As we prepare to give thanks and eat pumpkin pie, CU Boulder experts are available to discuss a variety of Thanksgiving-related topics, including the origins of the holiday, mental health struggles, politics at the dinner table and how to safely gather with family this year. 

Managing mental health issues  

For many families, Thanksgiving and other holidays will look different again this year, without the large get-togethers and public festivities the season often brings. June Gruber, an assistant professor of psychology and neuroscience, can discuss how to manage expectations and mental health struggles surrounding the holidays, and how to, as she puts it, “flatten the mental health curve.”

Mixing politics with pumpkin pie 

With the country still politically divided, and the ongoing pandemic sparking heated conversations about vaccines and masks, psychology professor Leaf Van Boven can talk about how to or whether to discuss tricky subjects at the family gathering. Van Boven's research has repeatedly shown that Democrats and Republicans have more in common than they think they do.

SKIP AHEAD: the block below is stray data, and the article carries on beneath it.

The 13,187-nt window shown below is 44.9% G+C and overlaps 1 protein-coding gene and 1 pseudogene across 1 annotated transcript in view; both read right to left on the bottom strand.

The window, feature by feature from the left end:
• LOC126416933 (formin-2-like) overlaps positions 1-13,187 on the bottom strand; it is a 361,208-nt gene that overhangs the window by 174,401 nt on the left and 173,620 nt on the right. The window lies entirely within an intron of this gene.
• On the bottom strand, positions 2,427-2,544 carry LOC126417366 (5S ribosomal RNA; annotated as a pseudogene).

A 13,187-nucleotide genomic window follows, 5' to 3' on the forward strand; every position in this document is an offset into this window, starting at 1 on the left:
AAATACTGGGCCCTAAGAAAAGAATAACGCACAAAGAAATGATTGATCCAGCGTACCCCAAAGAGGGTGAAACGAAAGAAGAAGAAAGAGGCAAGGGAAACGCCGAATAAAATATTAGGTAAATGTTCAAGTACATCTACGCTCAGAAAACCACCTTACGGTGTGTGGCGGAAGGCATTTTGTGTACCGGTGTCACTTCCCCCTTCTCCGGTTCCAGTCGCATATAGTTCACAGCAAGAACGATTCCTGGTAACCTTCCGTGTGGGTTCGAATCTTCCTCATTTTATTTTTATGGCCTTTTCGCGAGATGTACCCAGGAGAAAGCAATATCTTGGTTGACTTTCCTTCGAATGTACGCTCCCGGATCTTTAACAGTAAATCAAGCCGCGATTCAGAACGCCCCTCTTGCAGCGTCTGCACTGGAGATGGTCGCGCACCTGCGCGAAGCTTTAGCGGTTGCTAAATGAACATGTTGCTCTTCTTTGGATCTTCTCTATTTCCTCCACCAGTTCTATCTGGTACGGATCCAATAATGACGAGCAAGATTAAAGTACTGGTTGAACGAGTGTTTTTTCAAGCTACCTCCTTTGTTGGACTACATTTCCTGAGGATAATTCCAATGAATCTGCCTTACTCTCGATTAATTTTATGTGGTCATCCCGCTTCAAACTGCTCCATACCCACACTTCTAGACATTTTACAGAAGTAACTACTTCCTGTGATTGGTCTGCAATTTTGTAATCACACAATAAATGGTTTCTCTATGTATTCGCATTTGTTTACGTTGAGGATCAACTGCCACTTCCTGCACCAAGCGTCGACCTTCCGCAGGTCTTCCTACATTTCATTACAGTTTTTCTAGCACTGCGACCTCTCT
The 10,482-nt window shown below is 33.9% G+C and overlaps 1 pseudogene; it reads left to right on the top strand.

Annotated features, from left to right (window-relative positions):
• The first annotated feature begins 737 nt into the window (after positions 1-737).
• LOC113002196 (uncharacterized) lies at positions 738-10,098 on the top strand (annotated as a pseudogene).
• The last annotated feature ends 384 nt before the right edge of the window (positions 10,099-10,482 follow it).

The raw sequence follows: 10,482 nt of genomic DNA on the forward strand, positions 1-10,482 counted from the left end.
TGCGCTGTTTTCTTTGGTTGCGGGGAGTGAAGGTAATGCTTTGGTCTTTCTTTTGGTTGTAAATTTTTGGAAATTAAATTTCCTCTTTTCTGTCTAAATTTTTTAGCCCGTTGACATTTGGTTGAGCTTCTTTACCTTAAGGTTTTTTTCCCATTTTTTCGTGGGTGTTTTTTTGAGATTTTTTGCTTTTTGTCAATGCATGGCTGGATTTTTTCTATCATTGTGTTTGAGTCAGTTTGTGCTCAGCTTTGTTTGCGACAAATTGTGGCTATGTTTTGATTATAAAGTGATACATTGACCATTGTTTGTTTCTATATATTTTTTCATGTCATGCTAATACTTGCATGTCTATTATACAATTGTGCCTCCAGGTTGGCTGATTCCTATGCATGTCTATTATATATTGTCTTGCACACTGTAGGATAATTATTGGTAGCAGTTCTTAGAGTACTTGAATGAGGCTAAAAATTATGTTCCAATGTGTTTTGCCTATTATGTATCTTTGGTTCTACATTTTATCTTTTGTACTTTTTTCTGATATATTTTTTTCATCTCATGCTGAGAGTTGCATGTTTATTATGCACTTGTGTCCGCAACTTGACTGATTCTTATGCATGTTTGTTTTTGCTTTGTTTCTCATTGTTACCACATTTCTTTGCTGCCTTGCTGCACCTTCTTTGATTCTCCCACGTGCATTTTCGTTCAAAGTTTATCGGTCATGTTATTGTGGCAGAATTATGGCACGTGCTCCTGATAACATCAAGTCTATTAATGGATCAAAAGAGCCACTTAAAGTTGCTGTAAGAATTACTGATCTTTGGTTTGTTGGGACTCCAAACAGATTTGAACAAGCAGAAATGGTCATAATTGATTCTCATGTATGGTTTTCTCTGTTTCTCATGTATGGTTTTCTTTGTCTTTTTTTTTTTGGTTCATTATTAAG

History of Thanksgiving  

Honor Sachs is an assistant professor of history who specializes in early America. the American Revolution. and the early republic. She has written about the 19th century origins of Thanksgiving and can speak about the founding myths that inform and distort this national holiday. 

Travel, family gatherings and COVID-19

Jose-Luis Jimenez, fellow in the Cooperative Institute of Research Sciences (CIRES) and distinguished professor of chemistry at CU Boulder, is a top 10 cited scientist on the subject of aerosols—the dominant route of transmission for the virus that causes COVID-19. He can speak about how this virus spreads in the air, and the easy and important measures we can take while traveling and gathering with family this season to reduce the risk of contracting the disease or giving it to others.  

Gyms and COVID-19

As the holidays approach, people may be eager to return to the gym for a variety of reasons, whether to get in shape or to lose unwanted weight. Mark Hernandez, a professor of Civil, Environmental, and Architectural Engineering, can speak specifically to ventilation, air filtration, and enhanced cleaning in gyms which affect their risk levels of COVID-19 transmission.